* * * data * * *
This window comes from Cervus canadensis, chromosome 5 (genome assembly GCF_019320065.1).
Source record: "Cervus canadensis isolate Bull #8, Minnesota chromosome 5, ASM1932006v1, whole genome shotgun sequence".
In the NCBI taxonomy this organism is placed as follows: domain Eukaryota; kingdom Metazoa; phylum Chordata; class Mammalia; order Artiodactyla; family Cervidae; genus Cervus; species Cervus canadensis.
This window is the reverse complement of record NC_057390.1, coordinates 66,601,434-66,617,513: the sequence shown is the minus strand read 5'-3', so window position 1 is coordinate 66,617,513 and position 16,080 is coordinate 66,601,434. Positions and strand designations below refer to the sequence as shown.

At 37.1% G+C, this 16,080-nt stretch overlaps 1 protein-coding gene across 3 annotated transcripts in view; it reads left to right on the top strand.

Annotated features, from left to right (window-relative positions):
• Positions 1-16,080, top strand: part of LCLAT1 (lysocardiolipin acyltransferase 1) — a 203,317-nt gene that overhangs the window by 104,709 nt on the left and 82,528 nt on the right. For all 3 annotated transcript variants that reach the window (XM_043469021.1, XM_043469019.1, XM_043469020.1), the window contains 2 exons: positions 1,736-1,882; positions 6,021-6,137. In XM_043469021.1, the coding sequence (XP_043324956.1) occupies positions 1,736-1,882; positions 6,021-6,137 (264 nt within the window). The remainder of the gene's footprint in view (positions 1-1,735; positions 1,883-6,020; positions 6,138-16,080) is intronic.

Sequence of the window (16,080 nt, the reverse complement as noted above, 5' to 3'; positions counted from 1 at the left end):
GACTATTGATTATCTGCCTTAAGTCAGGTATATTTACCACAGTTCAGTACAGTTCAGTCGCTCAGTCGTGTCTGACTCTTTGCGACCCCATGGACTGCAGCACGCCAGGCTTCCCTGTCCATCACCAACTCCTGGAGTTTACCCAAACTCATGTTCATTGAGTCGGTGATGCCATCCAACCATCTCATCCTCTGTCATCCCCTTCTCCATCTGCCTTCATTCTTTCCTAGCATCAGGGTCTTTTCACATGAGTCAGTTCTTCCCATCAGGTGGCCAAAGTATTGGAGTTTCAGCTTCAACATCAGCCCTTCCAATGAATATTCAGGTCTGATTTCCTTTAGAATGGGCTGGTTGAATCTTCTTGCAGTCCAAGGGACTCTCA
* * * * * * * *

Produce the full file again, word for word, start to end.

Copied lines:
This window comes from Cervus canadensis, chromosome 5 (genome assembly GCF_019320065.1).
Source record: "Cervus canadensis isolate Bull #8, Minnesota chromosome 5, ASM1932006v1, whole genome shotgun sequence".
In the NCBI taxonomy this organism is placed as follows: domain Eukaryota; kingdom Metazoa; phylum Chordata; class Mammalia; order Artiodactyla; family Cervidae; genus Cervus; species Cervus canadensis.
This window is the reverse complement of record NC_057390.1, coordinates 66,601,434-66,617,513: the sequence shown is the minus strand read 5'-3', so window position 1 is coordinate 66,617,513 and position 16,080 is coordinate 66,601,434. Positions and strand designations below refer to the sequence as shown.

At 37.1% G+C, this 16,080-nt stretch overlaps 1 protein-coding gene across 3 annotated transcripts in view; it reads left to right on the top strand.

Annotated features, from left to right (window-relative positions):
• Positions 1-16,080, top strand: part of LCLAT1 (lysocardiolipin acyltransferase 1) — a 203,317-nt gene that overhangs the window by 104,709 nt on the left and 82,528 nt on the right. For all 3 annotated transcript variants that reach the window (XM_043469021.1, XM_043469019.1, XM_043469020.1), the window contains 2 exons: positions 1,736-1,882; positions 6,021-6,137. In XM_043469021.1, the coding sequence (XP_043324956.1) occupies positions 1,736-1,882; positions 6,021-6,137 (264 nt within the window). The remainder of the gene's footprint in view (positions 1-1,735; positions 1,883-6,020; positions 6,138-16,080) is intronic.

Sequence of the window (16,080 nt, the reverse complement as noted above, 5' to 3'; positions counted from 1 at the left end):
GACTATTGATTATCTGCCTTAAGTCAGGTATATTTACCACAGTTCAGTACAGTTCAGTCGCTCAGTCGTGTCTGACTCTTTGCGACCCCATGGACTGCAGCACGCCAGGCTTCCCTGTCCATCACCAACTCCTGGAGTTTACCCAAACTCATGTTCATTGAGTCGGTGATGCCATCCAACCATCTCATCCTCTGTCATCCCCTTCTCCATCTGCCTTCATTCTTTCCTAGCATCAGGGTCTTTTCACATGAGTCAGTTCTTCCCATCAGGTGGCCAAAGTATTGGAGTTTCAGCTTCAACATCAGCCCTTCCAATGAATATTCAGGTCTGATTTCCTTTAGAATGGGCTGGTTGAATCTTCTTGCAGTCCAAGGGACTCTCA